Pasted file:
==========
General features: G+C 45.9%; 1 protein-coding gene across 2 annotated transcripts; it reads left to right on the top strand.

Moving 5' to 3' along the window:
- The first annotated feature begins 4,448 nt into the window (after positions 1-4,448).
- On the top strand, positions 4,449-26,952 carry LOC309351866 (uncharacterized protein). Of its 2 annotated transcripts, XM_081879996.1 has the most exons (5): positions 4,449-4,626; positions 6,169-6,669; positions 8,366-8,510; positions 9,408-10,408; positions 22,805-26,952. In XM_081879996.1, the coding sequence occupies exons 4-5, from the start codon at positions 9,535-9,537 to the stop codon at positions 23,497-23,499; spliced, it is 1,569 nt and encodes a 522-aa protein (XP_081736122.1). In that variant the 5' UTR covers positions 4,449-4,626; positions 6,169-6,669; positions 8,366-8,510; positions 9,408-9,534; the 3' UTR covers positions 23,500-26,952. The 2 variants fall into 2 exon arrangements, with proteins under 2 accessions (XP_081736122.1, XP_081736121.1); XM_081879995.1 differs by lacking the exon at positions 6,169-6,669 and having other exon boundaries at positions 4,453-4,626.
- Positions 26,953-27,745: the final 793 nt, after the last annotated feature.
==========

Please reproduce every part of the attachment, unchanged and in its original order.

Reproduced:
General features: G+C 45.9%; 1 protein-coding gene across 2 annotated transcripts; it reads left to right on the top strand.

Moving 5' to 3' along the window:
- The first annotated feature begins 4,448 nt into the window (after positions 1-4,448).
- On the top strand, positions 4,449-26,952 carry LOC309351866 (uncharacterized protein). Of its 2 annotated transcripts, XM_081879996.1 has the most exons (5): positions 4,449-4,626; positions 6,169-6,669; positions 8,366-8,510; positions 9,408-10,408; positions 22,805-26,952. In XM_081879996.1, the coding sequence occupies exons 4-5, from the start codon at positions 9,535-9,537 to the stop codon at positions 23,497-23,499; spliced, it is 1,569 nt and encodes a 522-aa protein (XP_081736122.1). In that variant the 5' UTR covers positions 4,449-4,626; positions 6,169-6,669; positions 8,366-8,510; positions 9,408-9,534; the 3' UTR covers positions 23,500-26,952. The 2 variants fall into 2 exon arrangements, with proteins under 2 accessions (XP_081736122.1, XP_081736121.1); XM_081879995.1 differs by lacking the exon at positions 6,169-6,669 and having other exon boundaries at positions 4,453-4,626.
- Positions 26,953-27,745: the final 793 nt, after the last annotated feature.